Richard Pildes and Nicholas Rosenkranz on Treaties and Enumerated Powers (Updated)
At Volokh Conspiracy, Nicholas Rosenkranz (Georgetown Law) and Richard Pildes (NYU Law) will have an online debate this week on the question whether a treaty can increase the legislative powers of Congress (that is, whether Congress can enact legislation to enforce a treaty on matters otherwise beyond Congress' enumerated powers). Professor Rosenkranz notes:
The issue is of great theoretical importance, because, at least in my view, Missouri v. Holland is in apparent tension with the doctrine of enumerated powers and the basic structural principle of limited federal legislative power. The issue is also of great and increasing practical importance, as we enter into ever more international legal commitments, many of which implicate what would seem to be paradigmatic state and local matters, far from traditional international concerns.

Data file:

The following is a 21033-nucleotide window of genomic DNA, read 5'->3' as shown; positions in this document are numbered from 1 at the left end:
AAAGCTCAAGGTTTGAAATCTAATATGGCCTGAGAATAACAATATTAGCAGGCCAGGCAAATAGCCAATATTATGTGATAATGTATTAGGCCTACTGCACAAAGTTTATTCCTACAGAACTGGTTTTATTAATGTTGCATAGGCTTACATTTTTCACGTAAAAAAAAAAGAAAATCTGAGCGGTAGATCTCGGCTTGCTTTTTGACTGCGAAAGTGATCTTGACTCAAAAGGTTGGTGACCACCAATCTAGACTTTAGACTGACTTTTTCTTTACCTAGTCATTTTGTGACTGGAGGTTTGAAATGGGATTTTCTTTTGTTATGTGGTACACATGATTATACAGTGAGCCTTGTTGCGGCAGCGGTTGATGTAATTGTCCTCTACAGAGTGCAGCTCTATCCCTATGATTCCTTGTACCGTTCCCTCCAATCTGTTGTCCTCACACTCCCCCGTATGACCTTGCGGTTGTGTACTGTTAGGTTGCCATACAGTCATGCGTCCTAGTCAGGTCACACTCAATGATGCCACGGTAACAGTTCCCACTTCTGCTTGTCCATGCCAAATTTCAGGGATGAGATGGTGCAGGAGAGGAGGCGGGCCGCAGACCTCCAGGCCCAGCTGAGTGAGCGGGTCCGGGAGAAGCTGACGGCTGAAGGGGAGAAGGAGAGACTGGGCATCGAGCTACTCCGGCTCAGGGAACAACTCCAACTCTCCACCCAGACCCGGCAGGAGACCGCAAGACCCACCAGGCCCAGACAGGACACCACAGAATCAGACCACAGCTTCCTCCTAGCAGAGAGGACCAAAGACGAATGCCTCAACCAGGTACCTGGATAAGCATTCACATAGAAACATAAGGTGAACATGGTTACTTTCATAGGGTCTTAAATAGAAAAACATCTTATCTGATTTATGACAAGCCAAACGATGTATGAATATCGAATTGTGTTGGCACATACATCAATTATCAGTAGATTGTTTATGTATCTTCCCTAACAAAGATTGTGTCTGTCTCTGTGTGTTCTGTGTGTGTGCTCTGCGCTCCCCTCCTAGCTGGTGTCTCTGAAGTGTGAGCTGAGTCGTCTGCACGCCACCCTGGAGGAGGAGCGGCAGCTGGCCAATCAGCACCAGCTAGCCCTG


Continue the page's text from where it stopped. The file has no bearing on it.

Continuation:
The debate is also timely, because there is a certiorari petition currently pending at the Supreme Court, United States v. Bond, which raises this exact issue. (I filed an amicus brief on behalf of the Cato Institute, urging the Court to grant the petition.) Bond has been relisted six times, which is unusual – suggesting that at least some Justices are interested.
UPDATE: Here is Rick Pildes' initial post: Does Congress Have the Power to Enforce Treaties? Part I.